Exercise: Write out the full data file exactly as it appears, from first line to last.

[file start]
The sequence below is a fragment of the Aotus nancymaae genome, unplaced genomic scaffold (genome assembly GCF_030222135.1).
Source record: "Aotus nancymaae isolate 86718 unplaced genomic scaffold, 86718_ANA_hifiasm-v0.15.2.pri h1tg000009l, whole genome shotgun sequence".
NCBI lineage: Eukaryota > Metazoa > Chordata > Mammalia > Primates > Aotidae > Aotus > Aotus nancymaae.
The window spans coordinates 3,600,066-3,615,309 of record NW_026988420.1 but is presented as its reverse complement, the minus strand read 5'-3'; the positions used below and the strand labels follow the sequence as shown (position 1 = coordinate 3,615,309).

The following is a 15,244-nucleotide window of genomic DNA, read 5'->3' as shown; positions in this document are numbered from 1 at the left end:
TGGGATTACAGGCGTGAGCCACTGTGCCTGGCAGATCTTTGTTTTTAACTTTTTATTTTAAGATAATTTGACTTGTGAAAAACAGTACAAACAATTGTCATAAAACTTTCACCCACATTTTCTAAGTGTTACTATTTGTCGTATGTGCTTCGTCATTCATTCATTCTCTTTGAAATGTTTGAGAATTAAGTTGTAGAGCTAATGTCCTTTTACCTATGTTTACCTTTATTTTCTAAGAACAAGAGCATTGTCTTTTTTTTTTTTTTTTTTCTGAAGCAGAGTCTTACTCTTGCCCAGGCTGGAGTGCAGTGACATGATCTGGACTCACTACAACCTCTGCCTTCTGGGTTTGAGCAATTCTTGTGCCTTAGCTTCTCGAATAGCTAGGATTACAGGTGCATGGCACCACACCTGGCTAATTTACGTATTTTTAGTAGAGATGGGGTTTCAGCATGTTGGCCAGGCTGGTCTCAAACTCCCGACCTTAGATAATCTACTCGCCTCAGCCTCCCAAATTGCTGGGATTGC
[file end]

The sequence below is a fragment of the Aotus nancymaae genome, unplaced genomic scaffold (genome assembly GCF_030222135.1).
Source record: "Aotus nancymaae isolate 86718 unplaced genomic scaffold, 86718_ANA_hifiasm-v0.15.2.pri h1tg000009l, whole genome shotgun sequence".
NCBI lineage: Eukaryota > Metazoa > Chordata > Mammalia > Primates > Aotidae > Aotus > Aotus nancymaae.
The window spans coordinates 3,600,066-3,615,309 of record NW_026988420.1 but is presented as its reverse complement, the minus strand read 5'-3'; the positions used below and the strand labels follow the sequence as shown (position 1 = coordinate 3,615,309).

The following is a 15,244-nucleotide window of genomic DNA, read 5'->3' as shown; positions in this document are numbered from 1 at the left end:
TGGGATTACAGGCGTGAGCCACTGTGCCTGGCAGATCTTTGTTTTTAACTTTTTATTTTAAGATAATTTGACTTGTGAAAAACAGTACAAACAATTGTCATAAAACTTTCACCCACATTTTCTAAGTGTTACTATTTGTCGTATGTGCTTCGTCATTCATTCATTCTCTTTGAAATGTTTGAGAATTAAGTTGTAGAGCTAATGTCCTTTTACCTATGTTTACCTTTATTTTCTAAGAACAAGAGCATTGTCTTTTTTTTTTTTTTTTTTCTGAAGCAGAGTCTTACTCTTGCCCAGGCTGGAGTGCAGTGACATGATCTGGACTCACTACAACCTCTGCCTTCTGGGTTTGAGCAATTCTTGTGCCTTAGCTTCTCGAATAGCTAGGATTACAGGTGCATGGCACCACACCTGGCTAATTTACGTATTTTTAGTAGAGATGGGGTTTCAGCATGTTGGCCAGGCTGGTCTCAAACTCCCGACCTTAGATAATCTACTCGCCTCAGCCTCCCAAATTGCTGGGATTGC